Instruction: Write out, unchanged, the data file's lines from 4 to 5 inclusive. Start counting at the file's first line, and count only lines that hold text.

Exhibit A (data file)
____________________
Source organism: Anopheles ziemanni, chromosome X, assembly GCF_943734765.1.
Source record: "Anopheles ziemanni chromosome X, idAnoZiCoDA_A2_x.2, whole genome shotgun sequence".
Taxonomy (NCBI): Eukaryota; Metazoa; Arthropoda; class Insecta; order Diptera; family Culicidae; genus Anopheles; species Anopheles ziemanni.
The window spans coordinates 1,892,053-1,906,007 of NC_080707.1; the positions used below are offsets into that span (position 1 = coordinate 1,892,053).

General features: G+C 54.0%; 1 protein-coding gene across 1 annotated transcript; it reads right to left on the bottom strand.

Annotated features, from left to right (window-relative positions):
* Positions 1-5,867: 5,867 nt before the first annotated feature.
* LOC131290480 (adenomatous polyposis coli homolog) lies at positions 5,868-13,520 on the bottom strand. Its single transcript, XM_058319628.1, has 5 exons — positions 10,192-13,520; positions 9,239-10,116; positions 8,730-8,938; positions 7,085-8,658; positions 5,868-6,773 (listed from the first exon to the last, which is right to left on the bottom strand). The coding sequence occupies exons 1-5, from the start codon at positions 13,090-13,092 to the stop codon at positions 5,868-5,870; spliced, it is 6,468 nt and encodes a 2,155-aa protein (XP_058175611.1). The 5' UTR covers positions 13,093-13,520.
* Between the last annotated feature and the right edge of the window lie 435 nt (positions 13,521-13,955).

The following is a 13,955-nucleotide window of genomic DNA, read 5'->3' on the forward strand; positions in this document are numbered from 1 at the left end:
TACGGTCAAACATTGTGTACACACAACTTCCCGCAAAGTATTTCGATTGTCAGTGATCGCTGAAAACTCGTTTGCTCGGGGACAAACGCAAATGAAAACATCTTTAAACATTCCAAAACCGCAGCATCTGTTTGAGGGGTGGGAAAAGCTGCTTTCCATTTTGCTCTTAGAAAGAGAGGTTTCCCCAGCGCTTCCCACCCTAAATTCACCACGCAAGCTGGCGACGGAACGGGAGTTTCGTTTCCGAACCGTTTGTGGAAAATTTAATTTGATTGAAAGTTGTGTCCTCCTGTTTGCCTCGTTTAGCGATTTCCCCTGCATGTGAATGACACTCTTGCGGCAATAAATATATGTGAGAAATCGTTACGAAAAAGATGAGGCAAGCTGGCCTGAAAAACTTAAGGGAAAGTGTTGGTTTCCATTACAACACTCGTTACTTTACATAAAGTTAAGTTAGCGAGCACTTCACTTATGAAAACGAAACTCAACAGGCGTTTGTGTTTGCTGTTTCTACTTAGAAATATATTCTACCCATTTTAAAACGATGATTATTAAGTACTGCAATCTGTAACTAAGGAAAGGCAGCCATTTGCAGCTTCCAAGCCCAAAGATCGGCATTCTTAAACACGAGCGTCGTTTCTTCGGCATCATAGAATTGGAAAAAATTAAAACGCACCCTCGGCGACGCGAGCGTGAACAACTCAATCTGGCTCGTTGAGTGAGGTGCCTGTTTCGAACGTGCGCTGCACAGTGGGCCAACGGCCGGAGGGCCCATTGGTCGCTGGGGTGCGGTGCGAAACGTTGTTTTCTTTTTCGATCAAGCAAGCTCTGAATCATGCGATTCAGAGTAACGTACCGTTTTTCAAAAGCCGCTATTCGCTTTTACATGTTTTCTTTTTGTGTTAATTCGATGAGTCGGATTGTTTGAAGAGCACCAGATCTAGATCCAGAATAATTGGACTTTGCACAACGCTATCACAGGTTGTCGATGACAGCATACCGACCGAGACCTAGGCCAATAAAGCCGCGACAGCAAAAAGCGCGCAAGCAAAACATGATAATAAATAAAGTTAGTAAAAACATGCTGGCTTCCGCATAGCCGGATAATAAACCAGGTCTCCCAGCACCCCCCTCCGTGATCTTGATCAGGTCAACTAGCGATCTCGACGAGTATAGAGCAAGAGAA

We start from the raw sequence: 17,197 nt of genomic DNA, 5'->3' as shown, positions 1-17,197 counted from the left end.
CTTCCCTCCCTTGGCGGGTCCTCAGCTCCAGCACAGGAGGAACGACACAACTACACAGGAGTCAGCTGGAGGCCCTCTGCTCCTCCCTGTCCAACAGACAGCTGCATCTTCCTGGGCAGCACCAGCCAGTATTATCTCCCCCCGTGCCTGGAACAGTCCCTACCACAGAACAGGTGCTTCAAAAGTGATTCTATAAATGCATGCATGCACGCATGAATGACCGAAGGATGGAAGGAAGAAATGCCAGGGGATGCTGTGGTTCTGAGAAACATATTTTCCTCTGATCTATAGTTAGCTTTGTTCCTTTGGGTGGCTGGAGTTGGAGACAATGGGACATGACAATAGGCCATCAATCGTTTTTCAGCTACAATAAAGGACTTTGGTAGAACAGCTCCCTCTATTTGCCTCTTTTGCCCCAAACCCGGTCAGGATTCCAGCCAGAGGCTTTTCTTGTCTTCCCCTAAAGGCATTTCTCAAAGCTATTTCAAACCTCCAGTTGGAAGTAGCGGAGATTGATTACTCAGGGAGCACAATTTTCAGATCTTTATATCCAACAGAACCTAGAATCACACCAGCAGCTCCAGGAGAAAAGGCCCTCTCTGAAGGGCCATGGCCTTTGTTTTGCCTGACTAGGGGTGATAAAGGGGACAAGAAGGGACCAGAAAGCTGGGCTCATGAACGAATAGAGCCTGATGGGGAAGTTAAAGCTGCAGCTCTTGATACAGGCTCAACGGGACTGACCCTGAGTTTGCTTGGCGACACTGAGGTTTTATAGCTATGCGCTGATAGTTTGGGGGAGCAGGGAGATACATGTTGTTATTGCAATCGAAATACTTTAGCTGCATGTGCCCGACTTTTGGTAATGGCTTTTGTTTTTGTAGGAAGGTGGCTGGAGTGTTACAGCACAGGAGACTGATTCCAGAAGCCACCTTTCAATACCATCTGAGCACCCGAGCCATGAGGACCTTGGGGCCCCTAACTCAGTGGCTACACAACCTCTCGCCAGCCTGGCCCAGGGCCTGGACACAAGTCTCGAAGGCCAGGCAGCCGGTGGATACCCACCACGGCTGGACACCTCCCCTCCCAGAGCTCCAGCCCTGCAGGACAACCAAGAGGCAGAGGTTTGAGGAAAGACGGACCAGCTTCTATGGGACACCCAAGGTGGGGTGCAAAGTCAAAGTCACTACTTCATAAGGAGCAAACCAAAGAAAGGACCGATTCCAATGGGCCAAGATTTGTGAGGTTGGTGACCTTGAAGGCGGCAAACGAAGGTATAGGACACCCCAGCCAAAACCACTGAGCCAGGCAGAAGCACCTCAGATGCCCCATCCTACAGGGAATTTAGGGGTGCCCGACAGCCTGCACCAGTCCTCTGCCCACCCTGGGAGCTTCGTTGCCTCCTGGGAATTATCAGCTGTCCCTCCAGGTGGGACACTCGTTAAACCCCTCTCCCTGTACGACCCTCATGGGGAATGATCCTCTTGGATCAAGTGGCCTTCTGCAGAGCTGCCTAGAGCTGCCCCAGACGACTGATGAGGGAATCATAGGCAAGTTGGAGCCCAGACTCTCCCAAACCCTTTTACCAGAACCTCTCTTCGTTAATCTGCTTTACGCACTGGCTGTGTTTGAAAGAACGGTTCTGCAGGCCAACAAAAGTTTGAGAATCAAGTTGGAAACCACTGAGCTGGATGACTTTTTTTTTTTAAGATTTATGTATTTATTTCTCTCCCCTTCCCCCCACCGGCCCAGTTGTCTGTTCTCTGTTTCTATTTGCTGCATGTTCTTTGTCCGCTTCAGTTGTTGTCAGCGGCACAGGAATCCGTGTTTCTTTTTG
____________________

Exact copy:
The window spans coordinates 1,892,053-1,906,007 of NC_080707.1; the positions used below are offsets into that span (position 1 = coordinate 1,892,053).

General features: G+C 54.0%; 1 protein-coding gene across 1 annotated transcript; it reads right to left on the bottom strand.